Since when have you ever written about spaceflight?! Wait, you're not that RG! Damn, I knew I was on the wrong blog...

ted said...

Postmodernism is a mess. But in the grander scheme of deep time, it is just a blip in history. There's still hope to recapitulate the Truth again.

Gagdad Bob said...

What can't go on won't go on. One hopes.

ge said...

heard the latest IRS Joke?
In 2011 they refunded $46,378,040 to 23,994 illegals at 1 address in Atlanta...LOL

Gagdad Bob said...

Okay, I concede. Evolutionary spirituality does exist.

julie said...

Ha - indeed. And to Ted's point about the culture at large being generally more peaceful, I wonder about that.

From the Wright link, "Catholics are not Amish; pacifism is not part of our evolutionary strategy."


The culture at large remains largely peaceful only to the extent that American and more to the point, Judeo-Christian traditions still shape the culture. So long as America remains a culture of trust, it will remain largely peaceful. At such time as it becomes instead an assortment of different tribes vying for the same land and resources while maintaining competing value systems, barbarism will reign again.

See also Detroit, Chicago, Mexico, European "youth" riots, etc., etc., etc.,...

julie said...

Or put another way, the peace we have is a fragile thing.

Also, I don't know that it is always necessarily a good thing, as there is a certain sort of peace that lends itself too easily to fostering all the worst habits of man.

River Cocytus said...

We're not more peaceful. Modernity, which has a locus in the more centralized power of states, simply concentrates violence in space and time. The result is that most people in the better areas experience far less violence. But as for everyone else...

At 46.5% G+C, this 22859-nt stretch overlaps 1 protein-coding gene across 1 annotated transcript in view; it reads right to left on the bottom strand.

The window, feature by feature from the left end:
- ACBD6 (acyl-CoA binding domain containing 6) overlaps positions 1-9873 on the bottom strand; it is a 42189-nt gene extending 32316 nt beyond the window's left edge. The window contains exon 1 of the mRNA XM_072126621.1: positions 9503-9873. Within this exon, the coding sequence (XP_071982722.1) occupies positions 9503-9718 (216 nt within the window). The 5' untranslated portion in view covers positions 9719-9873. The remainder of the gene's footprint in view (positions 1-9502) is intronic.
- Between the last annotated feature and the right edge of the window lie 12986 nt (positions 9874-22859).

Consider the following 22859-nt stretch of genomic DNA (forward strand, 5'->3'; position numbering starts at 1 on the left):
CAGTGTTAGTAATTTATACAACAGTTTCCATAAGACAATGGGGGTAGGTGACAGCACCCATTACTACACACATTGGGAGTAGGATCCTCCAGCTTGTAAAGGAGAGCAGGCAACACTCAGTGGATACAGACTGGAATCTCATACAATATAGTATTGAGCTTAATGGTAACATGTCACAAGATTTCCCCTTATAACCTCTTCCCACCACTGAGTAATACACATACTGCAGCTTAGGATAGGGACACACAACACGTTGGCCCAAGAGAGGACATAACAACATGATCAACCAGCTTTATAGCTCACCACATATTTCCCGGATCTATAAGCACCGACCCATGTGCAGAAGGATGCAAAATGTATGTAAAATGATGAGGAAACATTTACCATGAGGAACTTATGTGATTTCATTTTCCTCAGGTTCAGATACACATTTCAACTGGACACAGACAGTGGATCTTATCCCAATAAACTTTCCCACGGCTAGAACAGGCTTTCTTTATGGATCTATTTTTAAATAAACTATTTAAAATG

River Cocytus said...

In fact, Chris Alexander sort of talks about this property of nature in Alternating Repetition. If we assume violence and conflict in some form are natural to human existence, a force which tries to remove them cannot; what it can do, is generate a field effect that concentrates the occurrence of violence and conflict, which effectively removes it from some or even most areas.

It then follows that this stuff must happen, and Modernity has the problem of essentially needing bloody wars quite continuously to blow off the nationalized steam. If, however, you decide to fiat peace by trying to indefinitely avoid conflict, you end up concentrating the violence that is to come even further.

Not to mention that not all ways of resolving conflicts are actually fully cathartic. Some just offset the pressure to the other party (as in feuds.) Avoiding conflicts means avoiding conflict resolution which means not being good at it which means sloppy resolutions which means a greater likelihood of violence and conflict spreading rather than expunging itself.

The end of WWI could be shown as an example of how to 'offset' pressure only to have it explode in your face years down the line.

Van Harvey said...

"Back to what the intellect must subordinate itself to. For starters, this would be a little thing we call reality. If the intellect is not conforming itself to the Real, then just what is it doing?

Yes, that is correct. The technical term is bullshitting."

Yep, nothing more dangerous, or odious, than intelligent stupidity. And as unreality is its oxygen, intellectual fecal matter is its output and the source of its distinctive odor.